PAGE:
• Do not use merged, split, nested, or multiple headings. Use simple tables, if possible.
    • These designs make screen readers lose count of the number of rows and columns and cannot read out meaningful information from the table.
    • Screen readers count the number of columns and rows, locate the header information. Screen readers read the information in each cell one by one from left to right, and from the top to the bottom.
  • Avoid blank cells.
    • Screen readers may assume there is nothing more in the table. It can be confusing.
    • If you include the blank cells on purpose, you may mention the purpose in the Alt Text of the table or the body text to let screen readers understand it.
  • Check the reading order of the table by pressing only the TAB key starting from the top left cell. Assistive technologies such as screen readers read the information in each cell one by one from left to right, and from the top to the bottom. Tables should follow such a logical reading order from left to right, top to bottom.
  • Ensure sufficient colour contrast between the background colour of the table cells and the colour of the text in each cell.

Use of colours

  • Make sure to check colour contrast for mathematical content presentations such as graphs, charts, and tables. Content with sufficient colour contrast is easier for everyone to read. Content without sufficient colour contrast would be inaccessible to some users, particularly:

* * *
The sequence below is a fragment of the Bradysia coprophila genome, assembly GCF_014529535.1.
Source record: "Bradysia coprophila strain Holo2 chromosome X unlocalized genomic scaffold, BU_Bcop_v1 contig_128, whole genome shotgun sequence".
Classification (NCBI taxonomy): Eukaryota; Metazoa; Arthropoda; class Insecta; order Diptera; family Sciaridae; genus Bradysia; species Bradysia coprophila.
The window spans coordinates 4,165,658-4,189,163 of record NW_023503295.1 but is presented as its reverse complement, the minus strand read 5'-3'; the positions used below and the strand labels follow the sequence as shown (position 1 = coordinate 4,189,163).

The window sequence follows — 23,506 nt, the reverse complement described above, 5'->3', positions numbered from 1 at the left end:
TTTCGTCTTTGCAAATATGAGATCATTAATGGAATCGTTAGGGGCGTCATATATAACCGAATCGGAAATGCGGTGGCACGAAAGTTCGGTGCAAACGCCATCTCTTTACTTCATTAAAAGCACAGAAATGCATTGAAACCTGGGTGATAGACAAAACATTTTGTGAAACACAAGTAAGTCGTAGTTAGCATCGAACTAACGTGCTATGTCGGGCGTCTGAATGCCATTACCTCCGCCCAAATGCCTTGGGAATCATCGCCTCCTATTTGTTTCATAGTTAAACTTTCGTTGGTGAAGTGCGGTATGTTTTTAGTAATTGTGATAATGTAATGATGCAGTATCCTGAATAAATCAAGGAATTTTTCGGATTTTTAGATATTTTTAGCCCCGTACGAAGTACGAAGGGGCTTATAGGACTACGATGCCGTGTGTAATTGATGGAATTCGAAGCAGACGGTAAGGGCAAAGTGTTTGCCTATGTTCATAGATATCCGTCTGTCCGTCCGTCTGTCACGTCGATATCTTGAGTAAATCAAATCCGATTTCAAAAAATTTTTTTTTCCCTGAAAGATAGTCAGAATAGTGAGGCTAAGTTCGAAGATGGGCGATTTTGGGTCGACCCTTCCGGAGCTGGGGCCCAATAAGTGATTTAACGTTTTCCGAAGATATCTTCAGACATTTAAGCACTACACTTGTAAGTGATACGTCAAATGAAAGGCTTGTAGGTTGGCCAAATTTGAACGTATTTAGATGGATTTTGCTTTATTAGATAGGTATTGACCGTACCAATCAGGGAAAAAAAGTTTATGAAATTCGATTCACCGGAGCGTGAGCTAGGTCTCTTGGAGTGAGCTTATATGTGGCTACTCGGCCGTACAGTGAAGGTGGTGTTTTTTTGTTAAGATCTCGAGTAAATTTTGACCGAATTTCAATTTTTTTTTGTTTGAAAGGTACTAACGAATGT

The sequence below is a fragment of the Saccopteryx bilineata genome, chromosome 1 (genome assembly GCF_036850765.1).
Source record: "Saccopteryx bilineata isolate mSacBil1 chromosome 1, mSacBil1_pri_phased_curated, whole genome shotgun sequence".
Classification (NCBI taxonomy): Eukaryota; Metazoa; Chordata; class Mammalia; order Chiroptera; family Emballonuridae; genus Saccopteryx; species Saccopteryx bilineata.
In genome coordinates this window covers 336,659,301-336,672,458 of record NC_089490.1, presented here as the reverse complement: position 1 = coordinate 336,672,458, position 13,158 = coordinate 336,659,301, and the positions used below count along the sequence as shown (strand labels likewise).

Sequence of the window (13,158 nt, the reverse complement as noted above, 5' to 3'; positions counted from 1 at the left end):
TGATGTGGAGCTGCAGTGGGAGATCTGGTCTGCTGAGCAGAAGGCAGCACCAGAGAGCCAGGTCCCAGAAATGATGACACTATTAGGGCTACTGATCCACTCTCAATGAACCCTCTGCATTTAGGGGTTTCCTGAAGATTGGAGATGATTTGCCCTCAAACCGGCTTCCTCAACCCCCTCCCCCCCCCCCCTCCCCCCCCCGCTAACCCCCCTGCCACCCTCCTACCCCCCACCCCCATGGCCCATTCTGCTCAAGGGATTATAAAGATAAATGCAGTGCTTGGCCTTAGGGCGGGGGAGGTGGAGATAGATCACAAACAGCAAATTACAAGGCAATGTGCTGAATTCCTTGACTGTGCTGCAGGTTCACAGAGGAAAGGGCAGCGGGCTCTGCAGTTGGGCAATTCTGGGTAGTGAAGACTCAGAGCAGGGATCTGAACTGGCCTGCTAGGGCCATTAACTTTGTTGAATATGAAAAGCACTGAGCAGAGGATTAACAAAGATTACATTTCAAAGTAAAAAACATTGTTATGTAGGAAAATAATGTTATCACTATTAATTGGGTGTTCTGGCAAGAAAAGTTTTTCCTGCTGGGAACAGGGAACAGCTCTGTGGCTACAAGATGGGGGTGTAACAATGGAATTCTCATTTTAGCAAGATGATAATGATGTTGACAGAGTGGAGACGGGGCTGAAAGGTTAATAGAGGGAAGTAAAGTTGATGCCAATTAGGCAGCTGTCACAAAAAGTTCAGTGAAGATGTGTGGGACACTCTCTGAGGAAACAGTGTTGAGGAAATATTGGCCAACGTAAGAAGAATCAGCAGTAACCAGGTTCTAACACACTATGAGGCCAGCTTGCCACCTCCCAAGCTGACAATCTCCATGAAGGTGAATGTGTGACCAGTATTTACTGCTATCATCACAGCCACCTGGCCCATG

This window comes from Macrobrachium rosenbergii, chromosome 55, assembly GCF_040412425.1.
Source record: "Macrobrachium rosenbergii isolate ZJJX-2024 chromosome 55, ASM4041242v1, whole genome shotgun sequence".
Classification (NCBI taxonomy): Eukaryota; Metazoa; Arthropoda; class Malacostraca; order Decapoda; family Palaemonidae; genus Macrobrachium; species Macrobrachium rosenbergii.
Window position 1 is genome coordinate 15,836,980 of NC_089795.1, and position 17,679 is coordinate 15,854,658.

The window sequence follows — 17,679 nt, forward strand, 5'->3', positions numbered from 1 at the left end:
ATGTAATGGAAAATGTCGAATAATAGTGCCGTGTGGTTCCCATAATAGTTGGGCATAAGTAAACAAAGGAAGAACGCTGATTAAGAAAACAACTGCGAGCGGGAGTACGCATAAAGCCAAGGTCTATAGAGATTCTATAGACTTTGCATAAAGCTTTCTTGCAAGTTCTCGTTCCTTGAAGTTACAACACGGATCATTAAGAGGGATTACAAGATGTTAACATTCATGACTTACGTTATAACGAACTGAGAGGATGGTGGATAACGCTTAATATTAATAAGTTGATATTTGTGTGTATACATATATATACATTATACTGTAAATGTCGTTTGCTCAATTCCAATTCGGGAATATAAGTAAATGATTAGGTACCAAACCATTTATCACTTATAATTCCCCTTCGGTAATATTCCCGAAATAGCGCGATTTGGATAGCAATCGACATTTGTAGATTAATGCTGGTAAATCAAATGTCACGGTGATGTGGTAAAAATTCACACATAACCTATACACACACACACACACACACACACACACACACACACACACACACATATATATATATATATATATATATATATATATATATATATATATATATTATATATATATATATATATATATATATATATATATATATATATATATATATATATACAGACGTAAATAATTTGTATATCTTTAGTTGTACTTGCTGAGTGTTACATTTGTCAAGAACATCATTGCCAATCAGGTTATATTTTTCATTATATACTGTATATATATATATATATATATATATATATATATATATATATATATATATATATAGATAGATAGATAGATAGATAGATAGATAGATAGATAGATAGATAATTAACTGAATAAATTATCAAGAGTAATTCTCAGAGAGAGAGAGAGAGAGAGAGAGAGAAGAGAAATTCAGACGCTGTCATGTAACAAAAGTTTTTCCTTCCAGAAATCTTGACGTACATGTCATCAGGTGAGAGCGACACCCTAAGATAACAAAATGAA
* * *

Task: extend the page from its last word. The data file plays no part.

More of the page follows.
• People who are colour blind;
    • People with visual impairment;
    • People viewing the content through monitors in bright sunlight or glare;
    • People viewing the content through a projector display in a well-lit venue.
  • Make use of software applications to check colour contrast. There is a number of colour contrast checkers that are free-of-charge.
    • Colour contrast is checked against the Web Content Accessibility Guidelines (WCAG) using these checkers. Enter the colours of the background and foreground (e.g., text), respectively. These checkers generally allow multiple methods of entering colours, such as the colour picker tool, RGB colour codes, or hex colour codes. The colour picker is particularly useful to users who are unfamiliar with colour codes. Then, the checkers will tell whether this colour combination would fulfil or fail the colour contrast requirements based on the WCAG Guidelines. If it fails, then it might suggest that we need to consider changing the colour of either the background or the foreground colours, or both. Otherwise, this colour combination might not be visually accessible to some readers. After we change the colours, re-do the check, until you get a combination that fulfils the accessibility requirement.